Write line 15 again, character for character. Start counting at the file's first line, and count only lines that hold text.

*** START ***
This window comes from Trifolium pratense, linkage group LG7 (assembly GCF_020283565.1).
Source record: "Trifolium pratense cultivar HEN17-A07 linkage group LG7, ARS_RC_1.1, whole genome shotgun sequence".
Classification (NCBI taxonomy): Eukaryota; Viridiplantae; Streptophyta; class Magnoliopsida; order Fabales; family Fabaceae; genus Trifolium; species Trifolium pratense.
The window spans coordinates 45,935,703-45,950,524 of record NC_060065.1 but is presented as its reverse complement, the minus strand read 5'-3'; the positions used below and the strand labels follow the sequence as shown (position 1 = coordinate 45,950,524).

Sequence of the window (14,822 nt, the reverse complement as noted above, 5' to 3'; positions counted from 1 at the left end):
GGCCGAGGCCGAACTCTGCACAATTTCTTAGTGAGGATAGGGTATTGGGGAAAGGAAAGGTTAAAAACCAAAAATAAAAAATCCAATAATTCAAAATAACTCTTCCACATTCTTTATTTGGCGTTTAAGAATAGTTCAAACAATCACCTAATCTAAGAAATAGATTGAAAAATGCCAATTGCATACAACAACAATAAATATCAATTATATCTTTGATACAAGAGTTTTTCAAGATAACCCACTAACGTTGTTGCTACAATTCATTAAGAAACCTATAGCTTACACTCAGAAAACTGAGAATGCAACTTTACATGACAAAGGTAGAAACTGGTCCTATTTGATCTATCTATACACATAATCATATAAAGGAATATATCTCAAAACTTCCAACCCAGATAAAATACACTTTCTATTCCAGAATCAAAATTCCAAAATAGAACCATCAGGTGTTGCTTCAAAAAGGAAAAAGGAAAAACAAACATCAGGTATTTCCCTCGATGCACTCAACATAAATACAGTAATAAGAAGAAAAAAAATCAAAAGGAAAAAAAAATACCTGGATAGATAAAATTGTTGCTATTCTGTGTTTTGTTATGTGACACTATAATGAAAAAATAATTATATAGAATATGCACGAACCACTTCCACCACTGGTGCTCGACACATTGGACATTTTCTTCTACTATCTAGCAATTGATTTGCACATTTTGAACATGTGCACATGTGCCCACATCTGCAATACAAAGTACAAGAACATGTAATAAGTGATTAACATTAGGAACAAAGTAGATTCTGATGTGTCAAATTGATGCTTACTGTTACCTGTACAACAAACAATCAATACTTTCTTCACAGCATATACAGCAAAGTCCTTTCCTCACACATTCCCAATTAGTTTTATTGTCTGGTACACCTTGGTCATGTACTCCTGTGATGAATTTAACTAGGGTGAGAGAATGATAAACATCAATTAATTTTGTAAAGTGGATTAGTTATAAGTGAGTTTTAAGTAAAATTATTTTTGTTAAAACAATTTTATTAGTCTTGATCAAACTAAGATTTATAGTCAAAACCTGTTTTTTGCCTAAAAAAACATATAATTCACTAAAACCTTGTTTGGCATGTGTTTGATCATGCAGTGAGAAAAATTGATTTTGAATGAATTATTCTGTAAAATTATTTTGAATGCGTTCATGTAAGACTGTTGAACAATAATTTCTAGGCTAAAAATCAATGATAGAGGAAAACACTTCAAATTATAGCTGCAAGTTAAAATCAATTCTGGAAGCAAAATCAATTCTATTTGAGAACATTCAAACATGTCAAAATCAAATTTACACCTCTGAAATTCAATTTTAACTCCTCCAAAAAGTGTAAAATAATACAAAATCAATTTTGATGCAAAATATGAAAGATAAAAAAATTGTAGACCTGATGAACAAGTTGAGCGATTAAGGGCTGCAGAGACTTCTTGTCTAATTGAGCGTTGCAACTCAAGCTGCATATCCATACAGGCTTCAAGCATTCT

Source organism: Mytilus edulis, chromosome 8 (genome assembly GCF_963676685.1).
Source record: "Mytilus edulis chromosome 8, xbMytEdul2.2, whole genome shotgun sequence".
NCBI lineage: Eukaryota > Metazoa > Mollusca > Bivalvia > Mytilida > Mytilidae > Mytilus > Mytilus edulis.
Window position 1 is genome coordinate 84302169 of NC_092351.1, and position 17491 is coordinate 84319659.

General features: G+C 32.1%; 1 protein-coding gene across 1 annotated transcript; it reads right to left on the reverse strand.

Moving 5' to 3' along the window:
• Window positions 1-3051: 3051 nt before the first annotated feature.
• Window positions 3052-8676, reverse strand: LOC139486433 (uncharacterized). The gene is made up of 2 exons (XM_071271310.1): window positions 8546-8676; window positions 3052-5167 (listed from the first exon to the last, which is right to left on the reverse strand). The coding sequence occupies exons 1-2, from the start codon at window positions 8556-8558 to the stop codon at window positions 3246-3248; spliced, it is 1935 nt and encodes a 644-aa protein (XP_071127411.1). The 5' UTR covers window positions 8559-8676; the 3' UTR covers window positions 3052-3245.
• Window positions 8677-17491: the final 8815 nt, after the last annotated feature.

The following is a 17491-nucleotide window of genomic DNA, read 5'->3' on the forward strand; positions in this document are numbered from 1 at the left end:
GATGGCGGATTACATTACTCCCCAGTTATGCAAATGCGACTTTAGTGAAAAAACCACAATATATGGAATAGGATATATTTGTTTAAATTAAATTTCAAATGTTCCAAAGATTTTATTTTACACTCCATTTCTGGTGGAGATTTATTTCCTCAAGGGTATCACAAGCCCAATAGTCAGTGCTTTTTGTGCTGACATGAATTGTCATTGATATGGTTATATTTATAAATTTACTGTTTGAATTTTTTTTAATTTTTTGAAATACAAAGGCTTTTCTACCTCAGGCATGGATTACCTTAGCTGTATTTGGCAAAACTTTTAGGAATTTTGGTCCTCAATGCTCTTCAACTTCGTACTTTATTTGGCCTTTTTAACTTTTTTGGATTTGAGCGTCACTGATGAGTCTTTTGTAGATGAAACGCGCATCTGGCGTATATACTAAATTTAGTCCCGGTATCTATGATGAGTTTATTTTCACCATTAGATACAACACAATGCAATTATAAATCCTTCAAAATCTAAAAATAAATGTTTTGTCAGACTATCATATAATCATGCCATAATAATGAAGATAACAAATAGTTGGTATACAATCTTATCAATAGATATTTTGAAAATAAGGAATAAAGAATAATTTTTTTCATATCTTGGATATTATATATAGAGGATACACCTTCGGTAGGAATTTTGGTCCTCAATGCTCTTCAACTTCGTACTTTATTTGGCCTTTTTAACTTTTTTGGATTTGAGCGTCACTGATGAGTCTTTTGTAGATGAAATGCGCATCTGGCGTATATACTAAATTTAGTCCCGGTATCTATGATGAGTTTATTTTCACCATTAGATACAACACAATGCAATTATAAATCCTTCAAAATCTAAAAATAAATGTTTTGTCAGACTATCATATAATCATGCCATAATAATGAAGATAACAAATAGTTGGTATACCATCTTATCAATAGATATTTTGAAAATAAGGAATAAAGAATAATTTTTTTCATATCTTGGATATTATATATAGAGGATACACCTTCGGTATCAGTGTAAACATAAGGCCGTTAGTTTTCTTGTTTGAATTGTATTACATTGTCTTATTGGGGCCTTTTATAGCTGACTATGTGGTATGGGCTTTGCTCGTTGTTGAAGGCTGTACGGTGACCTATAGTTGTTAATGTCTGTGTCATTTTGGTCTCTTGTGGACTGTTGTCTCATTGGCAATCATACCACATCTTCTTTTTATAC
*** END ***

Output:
• Window positions 8677-17491: the final 8815 nt, after the last annotated feature.